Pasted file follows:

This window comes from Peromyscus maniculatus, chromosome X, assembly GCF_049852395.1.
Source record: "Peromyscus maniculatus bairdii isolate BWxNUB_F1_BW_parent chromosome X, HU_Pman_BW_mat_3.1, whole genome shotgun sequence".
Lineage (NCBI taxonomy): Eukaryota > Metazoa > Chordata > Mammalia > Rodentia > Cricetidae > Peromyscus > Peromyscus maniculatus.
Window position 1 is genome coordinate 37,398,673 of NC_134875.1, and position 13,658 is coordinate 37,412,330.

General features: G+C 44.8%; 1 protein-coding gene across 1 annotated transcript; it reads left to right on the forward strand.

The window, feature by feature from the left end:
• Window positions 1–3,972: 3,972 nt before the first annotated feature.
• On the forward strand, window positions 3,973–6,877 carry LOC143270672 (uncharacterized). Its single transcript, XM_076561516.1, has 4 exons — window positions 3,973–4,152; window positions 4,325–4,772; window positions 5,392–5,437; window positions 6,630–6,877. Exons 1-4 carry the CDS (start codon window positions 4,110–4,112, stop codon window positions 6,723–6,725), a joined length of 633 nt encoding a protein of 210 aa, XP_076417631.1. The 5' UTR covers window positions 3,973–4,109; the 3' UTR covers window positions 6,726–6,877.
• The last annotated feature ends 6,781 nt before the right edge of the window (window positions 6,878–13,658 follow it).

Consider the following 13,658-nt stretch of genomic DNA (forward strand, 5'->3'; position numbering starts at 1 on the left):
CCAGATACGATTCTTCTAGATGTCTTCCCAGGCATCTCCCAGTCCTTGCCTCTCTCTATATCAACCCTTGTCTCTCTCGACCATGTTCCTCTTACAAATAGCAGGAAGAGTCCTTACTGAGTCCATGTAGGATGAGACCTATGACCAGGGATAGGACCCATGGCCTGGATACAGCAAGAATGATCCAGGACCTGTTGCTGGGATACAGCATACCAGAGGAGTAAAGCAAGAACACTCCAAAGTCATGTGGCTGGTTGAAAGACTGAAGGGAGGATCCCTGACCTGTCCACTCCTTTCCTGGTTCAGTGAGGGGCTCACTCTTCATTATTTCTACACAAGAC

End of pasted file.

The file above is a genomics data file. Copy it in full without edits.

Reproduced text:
This window comes from Peromyscus maniculatus, chromosome X, assembly GCF_049852395.1.
Source record: "Peromyscus maniculatus bairdii isolate BWxNUB_F1_BW_parent chromosome X, HU_Pman_BW_mat_3.1, whole genome shotgun sequence".
Lineage (NCBI taxonomy): Eukaryota > Metazoa > Chordata > Mammalia > Rodentia > Cricetidae > Peromyscus > Peromyscus maniculatus.
Window position 1 is genome coordinate 37,398,673 of NC_134875.1, and position 13,658 is coordinate 37,412,330.

General features: G+C 44.8%; 1 protein-coding gene across 1 annotated transcript; it reads left to right on the forward strand.

The window, feature by feature from the left end:
• Window positions 1–3,972: 3,972 nt before the first annotated feature.
• On the forward strand, window positions 3,973–6,877 carry LOC143270672 (uncharacterized). Its single transcript, XM_076561516.1, has 4 exons — window positions 3,973–4,152; window positions 4,325–4,772; window positions 5,392–5,437; window positions 6,630–6,877. Exons 1-4 carry the CDS (start codon window positions 4,110–4,112, stop codon window positions 6,723–6,725), a joined length of 633 nt encoding a protein of 210 aa, XP_076417631.1. The 5' UTR covers window positions 3,973–4,109; the 3' UTR covers window positions 6,726–6,877.
• The last annotated feature ends 6,781 nt before the right edge of the window (window positions 6,878–13,658 follow it).

Consider the following 13,658-nt stretch of genomic DNA (forward strand, 5'->3'; position numbering starts at 1 on the left):
CCAGATACGATTCTTCTAGATGTCTTCCCAGGCATCTCCCAGTCCTTGCCTCTCTCTATATCAACCCTTGTCTCTCTCGACCATGTTCCTCTTACAAATAGCAGGAAGAGTCCTTACTGAGTCCATGTAGGATGAGACCTATGACCAGGGATAGGACCCATGGCCTGGATACAGCAAGAATGATCCAGGACCTGTTGCTGGGATACAGCATACCAGAGGAGTAAAGCAAGAACACTCCAAAGTCATGTGGCTGGTTGAAAGACTGAAGGGAGGATCCCTGACCTGTCCACTCCTTTCCTGGTTCAGTGAGGGGCTCACTCTTCATTATTTCTACACAAGAC